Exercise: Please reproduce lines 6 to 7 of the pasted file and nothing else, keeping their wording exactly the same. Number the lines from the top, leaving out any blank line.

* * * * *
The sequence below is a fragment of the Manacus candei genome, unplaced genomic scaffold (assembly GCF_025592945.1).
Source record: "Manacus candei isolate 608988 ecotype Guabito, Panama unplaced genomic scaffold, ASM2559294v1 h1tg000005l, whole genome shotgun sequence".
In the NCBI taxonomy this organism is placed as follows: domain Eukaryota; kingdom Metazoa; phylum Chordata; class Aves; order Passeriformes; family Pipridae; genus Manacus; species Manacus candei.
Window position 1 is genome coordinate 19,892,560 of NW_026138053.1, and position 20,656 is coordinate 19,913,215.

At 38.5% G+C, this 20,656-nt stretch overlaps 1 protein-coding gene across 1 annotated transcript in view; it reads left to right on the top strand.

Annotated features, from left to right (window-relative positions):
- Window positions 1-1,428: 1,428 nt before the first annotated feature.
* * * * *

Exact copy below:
Annotated features, from left to right (window-relative positions):
- Window positions 1-1,428: 1,428 nt before the first annotated feature.